Monday, October 6, 2014
The primary strength of "Master" lies in the performances. The most notable guest stars are Who luminaries Geoffrey Beevers and Philip Madoc. Beevers is once again teriffic as the Master. It's really unfortunate that he only got the one appearance on the TV show instead of the somewhat ridiculous caricature played by Anthony Ainley. (This is purely the adult me opining this. As a child, I was absolutely terrified of Ainley's Master.) Beevers is the perfect Master for audio drama since he has such a rich and (as the Master) malevolent voice. Madoc was in many Doctor Who stories, probably most famously as Solon from " The Brain of Morbius". My favorite classic Who Madoc moment was his icy performance as the terrifying War Lord in "The War Games". He is excellent here as the warm, but dark adjudicator Victor Schaeffer.
In this story we find the Master living in a small village having lost his memory. He has been a surgeon there for years and has saved numerous lives. It is his "birthday" (commemorating the day he was discovered in the village) and as such, has invited his two closest friends to visit him. Since this predates (the televised version) of the Paul Cornell story "Human Nature" (and I hadn't read the book) this seemed a highly original idea. Beevers is beyond charming under his current (ironic) alias, Doctor John Smith. The first episode is mostly a warm conversation between himself, Schaeffer, and Victor's wife Jacqueline (wonderfully performed by Anne Ridler). While three people sitting in a room chatting with each other for nearly a whole episode sounds somewhat uninspiring on the surface, it's actually quite charmingly entertaining. Plus, the conversation references some odd goings on (murders in the village and a possible curse), and it's clear some even odder goings on may be happening in Dr. Smith's house that night. The atmosphere in the house is wonderfully done. The ticking clock, whispered voices, and eerie music lend a both pleasant and sinister atmosphere. You know this dinner party isn't going to end well. And, things start to go downhill right around the time the Doctor shows up.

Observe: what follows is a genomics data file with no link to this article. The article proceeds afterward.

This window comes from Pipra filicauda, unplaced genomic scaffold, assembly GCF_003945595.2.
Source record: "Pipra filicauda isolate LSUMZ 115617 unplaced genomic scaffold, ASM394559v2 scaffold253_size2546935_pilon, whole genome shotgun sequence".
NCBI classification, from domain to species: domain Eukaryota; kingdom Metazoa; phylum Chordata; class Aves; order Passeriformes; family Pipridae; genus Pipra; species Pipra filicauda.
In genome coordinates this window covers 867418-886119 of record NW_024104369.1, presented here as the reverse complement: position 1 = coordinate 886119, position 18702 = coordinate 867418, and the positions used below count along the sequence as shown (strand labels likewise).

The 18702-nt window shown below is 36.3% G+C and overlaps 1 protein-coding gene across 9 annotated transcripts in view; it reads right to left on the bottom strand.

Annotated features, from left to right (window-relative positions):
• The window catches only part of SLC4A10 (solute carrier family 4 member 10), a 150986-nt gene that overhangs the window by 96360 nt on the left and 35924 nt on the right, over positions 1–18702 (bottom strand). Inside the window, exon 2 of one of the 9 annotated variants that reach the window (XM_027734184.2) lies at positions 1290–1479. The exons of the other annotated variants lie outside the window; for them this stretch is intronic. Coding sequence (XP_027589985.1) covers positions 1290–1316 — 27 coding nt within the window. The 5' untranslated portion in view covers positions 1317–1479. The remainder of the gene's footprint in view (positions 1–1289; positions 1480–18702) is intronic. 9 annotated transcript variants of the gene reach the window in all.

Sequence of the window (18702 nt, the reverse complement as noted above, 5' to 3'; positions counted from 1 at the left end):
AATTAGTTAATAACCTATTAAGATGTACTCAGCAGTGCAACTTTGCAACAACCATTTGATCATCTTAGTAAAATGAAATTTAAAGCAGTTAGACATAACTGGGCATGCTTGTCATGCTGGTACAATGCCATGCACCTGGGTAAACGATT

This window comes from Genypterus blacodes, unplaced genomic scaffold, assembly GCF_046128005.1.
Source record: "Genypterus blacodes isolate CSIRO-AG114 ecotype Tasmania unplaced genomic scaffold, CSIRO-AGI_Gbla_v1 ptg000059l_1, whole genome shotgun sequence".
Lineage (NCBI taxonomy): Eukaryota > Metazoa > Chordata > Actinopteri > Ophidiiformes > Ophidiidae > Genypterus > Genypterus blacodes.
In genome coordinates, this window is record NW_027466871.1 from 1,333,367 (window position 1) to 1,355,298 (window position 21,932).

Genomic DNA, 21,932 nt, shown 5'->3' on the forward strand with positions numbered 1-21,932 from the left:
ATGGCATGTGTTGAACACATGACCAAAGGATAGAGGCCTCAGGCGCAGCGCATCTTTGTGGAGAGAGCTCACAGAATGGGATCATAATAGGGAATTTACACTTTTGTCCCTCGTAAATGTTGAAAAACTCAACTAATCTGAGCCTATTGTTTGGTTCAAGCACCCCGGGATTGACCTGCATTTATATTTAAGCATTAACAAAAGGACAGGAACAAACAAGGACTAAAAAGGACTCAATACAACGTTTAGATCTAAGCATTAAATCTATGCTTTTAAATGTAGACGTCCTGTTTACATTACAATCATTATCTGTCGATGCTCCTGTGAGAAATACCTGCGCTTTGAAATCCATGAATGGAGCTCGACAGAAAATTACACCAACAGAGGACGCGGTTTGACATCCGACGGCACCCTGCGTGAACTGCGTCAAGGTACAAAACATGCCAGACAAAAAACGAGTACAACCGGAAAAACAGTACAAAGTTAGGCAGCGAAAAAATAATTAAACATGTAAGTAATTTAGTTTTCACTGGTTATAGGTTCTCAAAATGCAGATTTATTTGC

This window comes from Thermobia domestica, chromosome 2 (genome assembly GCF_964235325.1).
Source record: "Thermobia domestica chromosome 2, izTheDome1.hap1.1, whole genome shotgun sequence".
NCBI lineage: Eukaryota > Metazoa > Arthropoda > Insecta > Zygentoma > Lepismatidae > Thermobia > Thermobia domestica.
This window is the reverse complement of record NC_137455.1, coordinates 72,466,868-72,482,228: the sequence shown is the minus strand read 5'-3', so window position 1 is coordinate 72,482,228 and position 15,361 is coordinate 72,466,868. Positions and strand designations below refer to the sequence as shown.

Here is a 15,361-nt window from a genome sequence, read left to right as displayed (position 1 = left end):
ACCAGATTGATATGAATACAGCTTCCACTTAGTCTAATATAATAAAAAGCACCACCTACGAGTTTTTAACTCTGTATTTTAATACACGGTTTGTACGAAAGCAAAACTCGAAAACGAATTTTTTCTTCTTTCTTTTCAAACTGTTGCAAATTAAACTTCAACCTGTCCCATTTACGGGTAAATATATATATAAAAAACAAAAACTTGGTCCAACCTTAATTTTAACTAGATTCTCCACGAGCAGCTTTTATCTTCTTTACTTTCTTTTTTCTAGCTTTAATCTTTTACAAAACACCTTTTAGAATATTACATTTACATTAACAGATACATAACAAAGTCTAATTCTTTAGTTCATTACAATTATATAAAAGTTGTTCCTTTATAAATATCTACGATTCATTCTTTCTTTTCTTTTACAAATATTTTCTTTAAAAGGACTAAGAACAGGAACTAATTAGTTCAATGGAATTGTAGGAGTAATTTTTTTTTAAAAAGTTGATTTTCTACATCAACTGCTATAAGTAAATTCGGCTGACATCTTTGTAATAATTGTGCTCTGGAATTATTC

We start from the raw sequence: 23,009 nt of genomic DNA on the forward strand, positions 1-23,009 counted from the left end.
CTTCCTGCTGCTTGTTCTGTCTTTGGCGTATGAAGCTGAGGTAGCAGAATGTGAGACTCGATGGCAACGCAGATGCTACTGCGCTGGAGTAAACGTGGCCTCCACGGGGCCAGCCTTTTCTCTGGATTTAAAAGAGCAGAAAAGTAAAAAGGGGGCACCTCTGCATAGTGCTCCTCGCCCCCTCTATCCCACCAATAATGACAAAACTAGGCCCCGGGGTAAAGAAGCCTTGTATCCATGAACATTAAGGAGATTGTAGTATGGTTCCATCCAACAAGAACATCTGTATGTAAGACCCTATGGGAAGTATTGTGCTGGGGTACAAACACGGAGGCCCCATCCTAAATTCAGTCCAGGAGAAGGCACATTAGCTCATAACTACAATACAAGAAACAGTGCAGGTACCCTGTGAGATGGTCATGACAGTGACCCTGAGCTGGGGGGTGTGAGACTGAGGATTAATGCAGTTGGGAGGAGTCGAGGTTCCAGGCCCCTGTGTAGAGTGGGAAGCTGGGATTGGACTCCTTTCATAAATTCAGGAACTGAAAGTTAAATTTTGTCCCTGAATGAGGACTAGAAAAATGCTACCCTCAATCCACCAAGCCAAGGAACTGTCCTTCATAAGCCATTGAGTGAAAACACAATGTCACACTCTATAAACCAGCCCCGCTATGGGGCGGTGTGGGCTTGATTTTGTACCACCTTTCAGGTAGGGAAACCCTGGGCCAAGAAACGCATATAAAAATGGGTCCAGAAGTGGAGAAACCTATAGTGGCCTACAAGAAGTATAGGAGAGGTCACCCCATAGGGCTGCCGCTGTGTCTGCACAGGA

The Doctor is very cagey in this story. It seems like he didn't intentionally come here, but at the same time he seems to know what's going on with the Master. It's more like he was avoiding making this trip and is unhappy to know the time has come for him to reenter the Master's life. Episode two is largely Doctor Smith and the Doctor ("Smi.... uh Sutton) having a discussion about the nature of evil and the motivations of murderers. Dr. Smith can sense that the Doctor knows more about his unknown past than he is letting on, and their philosophical discussions are quite engaging.
To this point, I love the story, but in its second half things go down hill for me. When the villain of the piece is revealed to be "Death", I groaned. It seems an odd thing to have a superstitious personification actually be "real" in the science fiction universe of Doctor Who. And, the idea of the Master living his life compelled to be Death's agent feels like a cop out. There is also a story of the Doctor and the Master as children being swept into the murder of another child, and subsequently covering it up. I was really being uncomfortable with the Doctor being linked to such an act, and then was even more uncomfortable with later revelations about the nature of this deed. Other fans, may not have the same reservations with this bit of back story. But, I find it belittles the Master and really changes the way you fell about the Doctor. This is one of those things where I am not sure I am willing to accept it as canon.
Another odd thing about this story is that the Master is actually barely in it. Beevers at various times gives hint to the "Hyde" struggling to reawaken within Dr. Smith, but there is really only one proper scene with the Master in it late in the play (supposedly added on at the last minute). As charming as Beevers is as Dr. Smith and as compelling as it is to experience the Master as a good man (it worked great again on TV in "Utopia"), it seems odd that they originally weren't going to have the Master (proper) appear in the story, and it feels like a bit of a cheat that a story focused on the villain has so little of him in it.
Still, despite my serious reservations with the second half of the story, I really do enjoy it on the whole very much. It's just incredibly atmospheric with great dialog and wonderful performances. I also enjoy the device of having the Doctor tell the story to a stranger to be effective, and the revelation of who the stranger is serves as a nice late twist. My qualms with the villain and the nature of the back story for the Doctor and Master aside, the bulk of this story is still very engaging. So, while "Davros" probably left a better impression on me ten years or so ago when I first heard these stories, I think I actually prefer "Master" today. I also think the trilogy of villains stories was a great idea, and all of them are well worth owning. The latter two stories of the trilogy were good enough to get me to dive into the Big Finish catalog, so for that I will always be eternally grateful.